The men of 7RAR began operations immediately and were involved in a number of contacts over the next month. During this time the barrier minefield, which had been laid by Australian engineers in 1967 between Dat Do and Lang Phuoc Hai was being removed. Mines were lifted by the enemy and used against the Australians with devastating consequences.
In April, 7RAR was involved in an operation which aimed to destroy the Viet Cong’s D445 Provincial Mobile Battalion. C Company, however, was sent to the Horseshoe near Dat Do to train soldiers of the Army of the Republic of Vietnam, conduct patrols and ambushes, and provide security to Australian engineers tasked with clearing the minefield.
On 22 April, Pothof’s platoon was sent to Night Defensive Position Timothy near Ap Lo Gom to provide security for a mine clearing team that was stationed there.
Three nights later Pothof and the engineer officer Lt Jones, who happened to be an RMC class mate, rode along in an armoured personnel carrier through a gap in the minefield to conduct an ambush patrol.
The APCs dropped off the patrol and returned to NDP Timothy without incident, but Savage and his men became involved in a sustained firefight. On the morning of 26 April Savage was flown back to Task Force Headquarters to debrief senior officers. He did not return to Timothy until mid-afternoon.
Though Savage had had no rest, Pothof had developed a tropical ulcer on his leg and was forced to hand command of his patrol to him. In exchange, Pothof agreed to do Savage’s job, travelling out with the patrol to reconnoitre a position for an ambush patrol the following night.
Pothof rode out with the patrol, sitting on top of the APC to conduct his reconnaissance. When the APCs slowed down at the drop off point, the patrol exited the moving vehicles, so as to not give their positions away to any enemy in the vicinity.
As the APCs re-entered the minefield gap on the return journey, the APC Pothof was riding on triggered a pressure mine which had been made with around 30 kilograms of plastic explosive and laid in the minefield gap by the Viet Cong.
The force of explosion threw the APC into the air and Pothof was killed instantly. Savage later recalled turning around after hearing the explosion and seeing the APC returning to earth upside down.
As night had fallen, a Centurion tank was sent from Timothy, which was only a few hundred meters away, to provide illumination of the area with its searchlight. Riding on the back of the tank was an engineer mini team, which began the painstaking task of clearing a path to the APC. This enabled the four wounded APC crewmen from B Squadron, 3 Cavalry Regiment to be recovered and evacuated.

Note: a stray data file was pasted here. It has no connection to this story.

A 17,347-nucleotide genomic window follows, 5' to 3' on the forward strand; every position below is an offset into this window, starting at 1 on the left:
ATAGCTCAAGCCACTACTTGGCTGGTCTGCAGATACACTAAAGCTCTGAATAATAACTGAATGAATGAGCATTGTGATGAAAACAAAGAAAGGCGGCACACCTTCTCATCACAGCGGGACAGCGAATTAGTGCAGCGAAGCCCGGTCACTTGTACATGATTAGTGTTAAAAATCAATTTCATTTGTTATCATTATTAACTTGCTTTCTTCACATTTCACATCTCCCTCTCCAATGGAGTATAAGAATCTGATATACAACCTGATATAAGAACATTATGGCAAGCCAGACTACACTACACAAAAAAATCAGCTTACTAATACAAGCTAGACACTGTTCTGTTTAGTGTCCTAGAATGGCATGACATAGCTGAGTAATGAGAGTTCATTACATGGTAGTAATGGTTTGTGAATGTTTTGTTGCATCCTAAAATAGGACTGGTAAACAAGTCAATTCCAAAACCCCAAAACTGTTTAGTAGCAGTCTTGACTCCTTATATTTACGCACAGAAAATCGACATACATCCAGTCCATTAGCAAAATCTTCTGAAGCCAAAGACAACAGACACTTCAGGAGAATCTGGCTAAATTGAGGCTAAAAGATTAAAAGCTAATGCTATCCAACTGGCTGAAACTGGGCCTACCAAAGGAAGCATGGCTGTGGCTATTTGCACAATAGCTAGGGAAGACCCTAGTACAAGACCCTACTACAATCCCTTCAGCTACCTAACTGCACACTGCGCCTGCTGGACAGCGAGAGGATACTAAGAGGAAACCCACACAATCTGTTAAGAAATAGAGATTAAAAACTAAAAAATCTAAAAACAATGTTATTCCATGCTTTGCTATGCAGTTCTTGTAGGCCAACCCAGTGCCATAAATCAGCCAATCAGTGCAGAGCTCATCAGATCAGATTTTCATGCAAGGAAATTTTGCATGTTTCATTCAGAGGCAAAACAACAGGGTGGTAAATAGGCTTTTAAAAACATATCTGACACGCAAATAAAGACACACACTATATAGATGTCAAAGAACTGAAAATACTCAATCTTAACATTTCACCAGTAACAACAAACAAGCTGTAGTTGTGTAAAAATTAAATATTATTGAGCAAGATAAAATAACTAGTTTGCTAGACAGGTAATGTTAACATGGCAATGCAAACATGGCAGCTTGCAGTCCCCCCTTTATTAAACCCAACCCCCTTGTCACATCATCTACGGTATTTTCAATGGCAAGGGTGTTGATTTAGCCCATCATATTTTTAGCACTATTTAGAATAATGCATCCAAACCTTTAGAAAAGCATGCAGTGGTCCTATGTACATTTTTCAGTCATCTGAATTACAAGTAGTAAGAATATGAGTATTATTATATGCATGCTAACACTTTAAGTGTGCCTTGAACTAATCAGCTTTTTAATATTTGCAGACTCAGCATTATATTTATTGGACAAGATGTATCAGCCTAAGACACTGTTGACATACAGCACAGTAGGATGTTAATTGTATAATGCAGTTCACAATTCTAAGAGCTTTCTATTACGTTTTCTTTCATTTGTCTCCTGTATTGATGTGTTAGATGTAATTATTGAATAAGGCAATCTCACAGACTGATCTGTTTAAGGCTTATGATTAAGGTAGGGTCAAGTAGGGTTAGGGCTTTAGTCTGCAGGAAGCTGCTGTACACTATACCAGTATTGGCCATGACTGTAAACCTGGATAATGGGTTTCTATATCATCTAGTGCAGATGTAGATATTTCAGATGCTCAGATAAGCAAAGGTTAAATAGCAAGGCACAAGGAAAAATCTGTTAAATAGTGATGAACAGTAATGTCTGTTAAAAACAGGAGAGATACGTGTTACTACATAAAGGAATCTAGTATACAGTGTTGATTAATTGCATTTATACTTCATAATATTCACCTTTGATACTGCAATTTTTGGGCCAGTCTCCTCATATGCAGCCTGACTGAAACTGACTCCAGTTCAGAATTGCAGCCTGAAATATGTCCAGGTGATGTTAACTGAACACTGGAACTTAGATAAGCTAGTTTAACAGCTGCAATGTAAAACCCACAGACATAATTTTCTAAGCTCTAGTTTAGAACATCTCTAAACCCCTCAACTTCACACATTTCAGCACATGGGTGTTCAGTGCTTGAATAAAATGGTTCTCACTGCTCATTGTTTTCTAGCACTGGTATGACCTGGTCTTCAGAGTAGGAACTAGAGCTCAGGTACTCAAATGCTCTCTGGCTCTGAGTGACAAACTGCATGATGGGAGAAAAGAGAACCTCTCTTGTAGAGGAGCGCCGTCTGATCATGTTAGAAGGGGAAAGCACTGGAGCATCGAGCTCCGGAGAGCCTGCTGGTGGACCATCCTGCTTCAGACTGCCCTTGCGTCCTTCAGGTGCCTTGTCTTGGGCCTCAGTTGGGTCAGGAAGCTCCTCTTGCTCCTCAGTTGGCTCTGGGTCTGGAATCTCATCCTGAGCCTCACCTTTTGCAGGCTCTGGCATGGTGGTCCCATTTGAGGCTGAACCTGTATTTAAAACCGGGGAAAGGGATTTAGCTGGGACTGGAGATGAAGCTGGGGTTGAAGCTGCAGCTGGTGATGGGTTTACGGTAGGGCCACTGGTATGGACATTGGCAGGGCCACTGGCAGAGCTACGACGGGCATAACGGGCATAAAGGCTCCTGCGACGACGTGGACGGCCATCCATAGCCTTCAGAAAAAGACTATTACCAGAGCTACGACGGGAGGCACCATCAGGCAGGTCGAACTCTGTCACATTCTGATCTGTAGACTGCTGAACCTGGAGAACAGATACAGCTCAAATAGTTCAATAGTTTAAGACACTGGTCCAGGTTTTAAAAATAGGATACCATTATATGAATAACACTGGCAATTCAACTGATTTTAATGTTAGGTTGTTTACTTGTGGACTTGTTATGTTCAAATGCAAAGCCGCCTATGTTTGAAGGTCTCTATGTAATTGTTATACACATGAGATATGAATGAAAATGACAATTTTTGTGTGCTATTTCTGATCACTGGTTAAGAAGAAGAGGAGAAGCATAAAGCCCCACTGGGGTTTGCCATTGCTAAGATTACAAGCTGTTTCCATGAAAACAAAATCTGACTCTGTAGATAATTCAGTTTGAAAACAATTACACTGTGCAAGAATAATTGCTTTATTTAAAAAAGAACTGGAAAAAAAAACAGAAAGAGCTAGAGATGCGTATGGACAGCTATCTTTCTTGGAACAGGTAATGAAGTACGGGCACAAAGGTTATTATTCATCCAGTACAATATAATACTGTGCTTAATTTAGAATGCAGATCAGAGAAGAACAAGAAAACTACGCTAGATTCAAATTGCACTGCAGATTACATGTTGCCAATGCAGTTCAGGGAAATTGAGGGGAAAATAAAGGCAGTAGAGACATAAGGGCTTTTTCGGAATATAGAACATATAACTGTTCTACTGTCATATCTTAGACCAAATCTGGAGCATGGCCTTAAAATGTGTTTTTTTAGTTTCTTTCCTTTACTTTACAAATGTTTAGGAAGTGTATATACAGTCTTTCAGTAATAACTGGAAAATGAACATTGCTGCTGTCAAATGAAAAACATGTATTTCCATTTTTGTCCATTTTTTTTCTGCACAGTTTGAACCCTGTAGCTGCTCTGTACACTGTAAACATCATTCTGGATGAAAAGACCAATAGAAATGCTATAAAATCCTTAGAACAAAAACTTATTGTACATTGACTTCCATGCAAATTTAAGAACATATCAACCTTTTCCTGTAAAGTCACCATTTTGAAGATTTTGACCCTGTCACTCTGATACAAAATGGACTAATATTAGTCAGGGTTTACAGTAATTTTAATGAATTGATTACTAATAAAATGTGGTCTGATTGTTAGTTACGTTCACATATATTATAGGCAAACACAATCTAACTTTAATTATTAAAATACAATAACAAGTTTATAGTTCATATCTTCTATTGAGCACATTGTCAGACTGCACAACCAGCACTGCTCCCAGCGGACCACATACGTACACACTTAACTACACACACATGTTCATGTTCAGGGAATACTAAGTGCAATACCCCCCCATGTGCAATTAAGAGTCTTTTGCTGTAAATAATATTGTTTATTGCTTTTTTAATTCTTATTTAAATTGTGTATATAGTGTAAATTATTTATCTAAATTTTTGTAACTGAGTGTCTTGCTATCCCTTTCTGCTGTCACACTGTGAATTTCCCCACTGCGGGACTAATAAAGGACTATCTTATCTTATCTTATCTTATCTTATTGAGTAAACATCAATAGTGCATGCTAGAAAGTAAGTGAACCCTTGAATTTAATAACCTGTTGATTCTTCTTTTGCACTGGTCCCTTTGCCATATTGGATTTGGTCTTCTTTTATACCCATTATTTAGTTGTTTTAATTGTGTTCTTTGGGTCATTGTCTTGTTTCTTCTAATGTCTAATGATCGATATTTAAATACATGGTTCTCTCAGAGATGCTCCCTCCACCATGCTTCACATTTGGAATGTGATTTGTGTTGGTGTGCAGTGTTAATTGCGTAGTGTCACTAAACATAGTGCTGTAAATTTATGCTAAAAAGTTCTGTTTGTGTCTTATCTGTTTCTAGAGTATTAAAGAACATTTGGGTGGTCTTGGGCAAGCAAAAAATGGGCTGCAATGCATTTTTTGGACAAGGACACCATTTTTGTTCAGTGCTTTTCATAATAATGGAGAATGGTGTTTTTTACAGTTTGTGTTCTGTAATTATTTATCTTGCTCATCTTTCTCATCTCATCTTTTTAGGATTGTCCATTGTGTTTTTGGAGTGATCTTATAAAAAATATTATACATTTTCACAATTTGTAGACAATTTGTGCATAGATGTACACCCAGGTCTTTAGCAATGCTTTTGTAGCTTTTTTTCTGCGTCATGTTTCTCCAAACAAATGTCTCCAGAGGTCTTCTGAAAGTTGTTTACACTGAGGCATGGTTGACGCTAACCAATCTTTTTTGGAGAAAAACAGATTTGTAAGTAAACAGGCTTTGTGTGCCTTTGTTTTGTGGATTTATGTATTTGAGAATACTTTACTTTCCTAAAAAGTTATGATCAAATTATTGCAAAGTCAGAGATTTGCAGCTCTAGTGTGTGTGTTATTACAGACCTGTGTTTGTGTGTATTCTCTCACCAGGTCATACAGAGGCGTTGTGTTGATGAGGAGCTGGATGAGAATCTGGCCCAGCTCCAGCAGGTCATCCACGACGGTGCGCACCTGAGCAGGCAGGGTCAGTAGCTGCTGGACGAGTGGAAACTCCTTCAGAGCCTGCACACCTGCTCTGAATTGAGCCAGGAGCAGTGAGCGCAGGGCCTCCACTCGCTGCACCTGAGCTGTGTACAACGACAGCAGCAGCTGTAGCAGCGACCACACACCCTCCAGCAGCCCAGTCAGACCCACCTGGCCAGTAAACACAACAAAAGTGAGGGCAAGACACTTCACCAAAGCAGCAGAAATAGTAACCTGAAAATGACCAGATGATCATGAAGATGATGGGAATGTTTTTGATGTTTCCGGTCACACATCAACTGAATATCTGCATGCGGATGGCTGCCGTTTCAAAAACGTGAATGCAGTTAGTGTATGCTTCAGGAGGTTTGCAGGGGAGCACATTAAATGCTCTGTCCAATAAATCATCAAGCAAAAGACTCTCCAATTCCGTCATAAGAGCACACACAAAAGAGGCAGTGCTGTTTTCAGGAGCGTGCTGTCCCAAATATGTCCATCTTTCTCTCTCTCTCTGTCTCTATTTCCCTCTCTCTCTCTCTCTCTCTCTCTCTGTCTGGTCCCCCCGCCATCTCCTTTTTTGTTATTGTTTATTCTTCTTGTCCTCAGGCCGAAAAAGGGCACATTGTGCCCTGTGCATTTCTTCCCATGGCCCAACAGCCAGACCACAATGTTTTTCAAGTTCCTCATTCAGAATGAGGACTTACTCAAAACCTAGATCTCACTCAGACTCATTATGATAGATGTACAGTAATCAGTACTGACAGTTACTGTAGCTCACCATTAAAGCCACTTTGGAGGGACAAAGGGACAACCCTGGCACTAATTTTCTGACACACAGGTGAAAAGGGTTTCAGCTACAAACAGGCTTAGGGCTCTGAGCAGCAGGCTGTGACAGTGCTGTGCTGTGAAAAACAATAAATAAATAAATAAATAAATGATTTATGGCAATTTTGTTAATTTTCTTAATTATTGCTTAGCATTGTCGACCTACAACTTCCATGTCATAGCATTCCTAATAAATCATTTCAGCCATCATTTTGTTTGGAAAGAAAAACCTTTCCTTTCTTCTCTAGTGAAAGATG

Despite providing some illumination, the tank’s searchlight could not locate Pothof. It wasn’t until a Sioux helicopter flew over the site of the incident using its searchlight that Pothof’s badly mutilated body was found, over 15 meters from the upturned APC, near the edge of the minefield.
A memorial service for Pothof was held at Dat Do on 30 April with 7RAR’s padre, Father Keith Teefey, officiating over a ceremony that ended with Sergeant Roy Savage playing the Last Post on his own bugle.
Pothof’s remains were returned to Australia and laid to rest with full military honours on 7 May 1970 in the RSL section of Woden Cemetery, Canberra. He was 21 years old.
His name is listed on the Roll of Honour on my left, along with more than 500 others from the Vietnam War.
This is but one of the many stories of service and sacrifice told here at the Australian War Memorial. We now remember Lieutenant Robin Christiaan Pothof, who gave his life for us, for our freedoms, and in the hope of a better world.
Historian, Military History Section
Video of The Last Post Ceremony commemorating the service of (235354) Lieutenant Robin Christiaan Pothof, 7th Battalion, The Royal Australian Regiment, Vietnam War. (video)